What are examples of spear phishing attacks used in Canada?
Spear phishing is an email attack that is designed to look and read as though it has been sent from a trusted source or from someone in a position of power. The email encourages the recipient to open an attachment or click on a link. The act of opening an attachment or clicking on a link then transmits malware to the user's computer.
Spear phishing attacks often target a specific organization or individual in an attempt to gain unauthorized access to sensitive information. Spear phishing emails are highly targeted and designed to advance a criminal’s agenda, whether for financial gain or access to trade secrets. The email might even appear to be coming from your boss and be crafted in a tone that resembles your boss. For example, a CFO may receive an email purporting to be from the CEO asking that they transfer money to a certain account.
Canadian organizations have proven to be at risk due to the ubiquitous use of technology. The speed at which businesses have become technologically reliant has exposed weaknesses to foundational IT operations. In addition, many businesses transition to an online platform without proper knowledge of or preparation for the threats that await them.
IBM has reported on cybercriminals, likely operating out of Ukraine, that have been targeting Canadian businesses with customized phishing attacks. The attacks were designed to trick those with account access to divulge their company’s online banking credentials, one-time passwords and two-factor authentication codes. The goal of this targeted phishing attack was to take the account over and transfer money to mule accounts that were controlled by the criminals. Like other attacks the first step was a sophisticated spear phishing email sent to very specific senior employees with content that appeared legitimate, including bank logos.
City of Ottawa Spear-Phishing Attack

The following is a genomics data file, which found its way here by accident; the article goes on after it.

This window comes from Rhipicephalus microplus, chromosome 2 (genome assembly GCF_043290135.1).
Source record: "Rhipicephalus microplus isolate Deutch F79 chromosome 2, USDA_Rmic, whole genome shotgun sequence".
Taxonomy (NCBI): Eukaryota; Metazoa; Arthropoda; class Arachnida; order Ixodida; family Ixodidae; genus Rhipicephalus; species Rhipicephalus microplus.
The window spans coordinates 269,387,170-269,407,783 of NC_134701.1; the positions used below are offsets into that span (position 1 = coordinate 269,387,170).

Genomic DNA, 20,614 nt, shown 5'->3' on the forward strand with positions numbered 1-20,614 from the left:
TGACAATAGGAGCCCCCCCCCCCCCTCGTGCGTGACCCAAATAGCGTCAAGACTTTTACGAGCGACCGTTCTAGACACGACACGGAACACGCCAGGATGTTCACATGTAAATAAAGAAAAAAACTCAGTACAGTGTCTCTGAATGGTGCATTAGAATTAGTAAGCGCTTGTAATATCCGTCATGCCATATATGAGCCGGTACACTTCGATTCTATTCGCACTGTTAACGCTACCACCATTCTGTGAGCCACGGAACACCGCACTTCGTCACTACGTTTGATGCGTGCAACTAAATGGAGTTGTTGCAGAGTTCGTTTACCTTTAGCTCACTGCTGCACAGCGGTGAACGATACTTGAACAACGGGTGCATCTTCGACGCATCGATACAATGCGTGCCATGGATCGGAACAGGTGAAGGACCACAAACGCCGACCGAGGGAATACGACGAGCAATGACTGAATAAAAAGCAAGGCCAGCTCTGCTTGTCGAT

An example of a spear-phishing attack in Canada involved an executive at the City of Ottawa. Marion Simulik, City Treasurer, was targeted and tricked into sending more than $100,000 to a fraudster in the United States. She did so in response to what she thought was a legitimate request from the city manager to pay a supplier. Simulik reached out to the supplier to verify the details, and over the course of a few hours they emailed back and forth. Simulik then sent what she thought was the fulfillment of a legitimate payment request. Revelling in their success, the cyber bad guy reached out to Simulik a second time a few days later, pretending once again to be the city manager and requested that she pay an additional $150,000 to the same supplier. Thankfully, the second request came at a time when Simulik was with the city manager and she asked him about the payment. Once they realized that the email was a phishing attack, the Ottawa police were contacted. In a fortunate turn of events, the fraudsters transferred the original payment from one US account to a second US account which was being watched by the US secret service. Within a month, the US authorities reached out to the City of Ottawa to inform them that they were victims of cybercrime (which they already knew). Given that the second account was being monitored, there is a good chance that the City of Ottawa will get some of their money back. Simulik, a well-respected senior public servant, was shaken by the incident. She gave a statement to city council in which she stated: "That I should be the target and victim of this sophisticated attack has affected me deeply both professionally and personally."